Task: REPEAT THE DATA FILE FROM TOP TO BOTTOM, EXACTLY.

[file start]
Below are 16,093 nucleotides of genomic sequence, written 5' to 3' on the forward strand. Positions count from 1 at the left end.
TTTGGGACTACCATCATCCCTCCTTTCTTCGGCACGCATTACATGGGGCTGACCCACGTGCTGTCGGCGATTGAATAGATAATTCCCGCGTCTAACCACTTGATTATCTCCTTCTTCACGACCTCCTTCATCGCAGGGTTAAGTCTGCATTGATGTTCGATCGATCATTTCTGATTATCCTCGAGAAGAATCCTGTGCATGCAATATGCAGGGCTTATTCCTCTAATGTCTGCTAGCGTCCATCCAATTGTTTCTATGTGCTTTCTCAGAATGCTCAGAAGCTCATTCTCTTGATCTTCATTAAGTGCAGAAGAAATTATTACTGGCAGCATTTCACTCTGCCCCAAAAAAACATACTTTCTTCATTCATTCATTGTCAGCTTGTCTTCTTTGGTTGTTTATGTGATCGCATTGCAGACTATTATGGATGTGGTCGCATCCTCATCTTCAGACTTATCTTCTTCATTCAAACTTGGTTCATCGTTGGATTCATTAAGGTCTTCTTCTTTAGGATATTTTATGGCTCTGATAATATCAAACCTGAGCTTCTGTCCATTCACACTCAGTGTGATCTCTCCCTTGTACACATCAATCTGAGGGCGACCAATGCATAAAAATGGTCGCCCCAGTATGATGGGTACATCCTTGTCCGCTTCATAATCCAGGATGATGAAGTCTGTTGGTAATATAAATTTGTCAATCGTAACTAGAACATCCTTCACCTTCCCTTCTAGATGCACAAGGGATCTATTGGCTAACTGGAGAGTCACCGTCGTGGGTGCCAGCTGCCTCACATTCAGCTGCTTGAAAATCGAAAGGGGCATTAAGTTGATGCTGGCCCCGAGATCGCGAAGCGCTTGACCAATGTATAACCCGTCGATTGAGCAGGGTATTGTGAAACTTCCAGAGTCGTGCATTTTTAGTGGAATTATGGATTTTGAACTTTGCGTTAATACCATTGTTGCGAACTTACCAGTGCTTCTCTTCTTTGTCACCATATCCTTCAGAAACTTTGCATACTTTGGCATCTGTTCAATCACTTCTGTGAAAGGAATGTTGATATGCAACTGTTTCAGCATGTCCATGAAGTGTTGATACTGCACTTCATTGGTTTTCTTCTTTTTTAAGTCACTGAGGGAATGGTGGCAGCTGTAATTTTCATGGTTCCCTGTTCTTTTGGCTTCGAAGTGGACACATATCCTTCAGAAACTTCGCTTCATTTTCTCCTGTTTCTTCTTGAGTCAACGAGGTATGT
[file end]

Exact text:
Below are 16,093 nucleotides of genomic sequence, written 5' to 3' on the forward strand. Positions count from 1 at the left end.
TTTGGGACTACCATCATCCCTCCTTTCTTCGGCACGCATTACATGGGGCTGACCCACGTGCTGTCGGCGATTGAATAGATAATTCCCGCGTCTAACCACTTGATTATCTCCTTCTTCACGACCTCCTTCATCGCAGGGTTAAGTCTGCATTGATGTTCGATCGATCATTTCTGATTATCCTCGAGAAGAATCCTGTGCATGCAATATGCAGGGCTTATTCCTCTAATGTCTGCTAGCGTCCATCCAATTGTTTCTATGTGCTTTCTCAGAATGCTCAGAAGCTCATTCTCTTGATCTTCATTAAGTGCAGAAGAAATTATTACTGGCAGCATTTCACTCTGCCCCAAAAAAACATACTTTCTTCATTCATTCATTGTCAGCTTGTCTTCTTTGGTTGTTTATGTGATCGCATTGCAGACTATTATGGATGTGGTCGCATCCTCATCTTCAGACTTATCTTCTTCATTCAAACTTGGTTCATCGTTGGATTCATTAAGGTCTTCTTCTTTAGGATATTTTATGGCTCTGATAATATCAAACCTGAGCTTCTGTCCATTCACACTCAGTGTGATCTCTCCCTTGTACACATCAATCTGAGGGCGACCAATGCATAAAAATGGTCGCCCCAGTATGATGGGTACATCCTTGTCCGCTTCATAATCCAGGATGATGAAGTCTGTTGGTAATATAAATTTGTCAATCGTAACTAGAACATCCTTCACCTTCCCTTCTAGATGCACAAGGGATCTATTGGCTAACTGGAGAGTCACCGTCGTGGGTGCCAGCTGCCTCACATTCAGCTGCTTGAAAATCGAAAGGGGCATTAAGTTGATGCTGGCCCCGAGATCGCGAAGCGCTTGACCAATGTATAACCCGTCGATTGAGCAGGGTATTGTGAAACTTCCAGAGTCGTGCATTTTTAGTGGAATTATGGATTTTGAACTTTGCGTTAATACCATTGTTGCGAACTTACCAGTGCTTCTCTTCTTTGTCACCATATCCTTCAGAAACTTTGCATACTTTGGCATCTGTTCAATCACTTCTGTGAAAGGAATGTTGATATGCAACTGTTTCAGCATGTCCATGAAGTGTTGATACTGCACTTCATTGGTTTTCTTCTTTTTTAAGTCACTGAGGGAATGGTGGCAGCTGTAATTTTCATGGTTCCCTGTTCTTTTGGCTTCGAAGTGGACACATATCCTTCAGAAACTTCGCTTCATTTTCTCCTGTTTCTTCTTGAGTCAACGAGGTATGT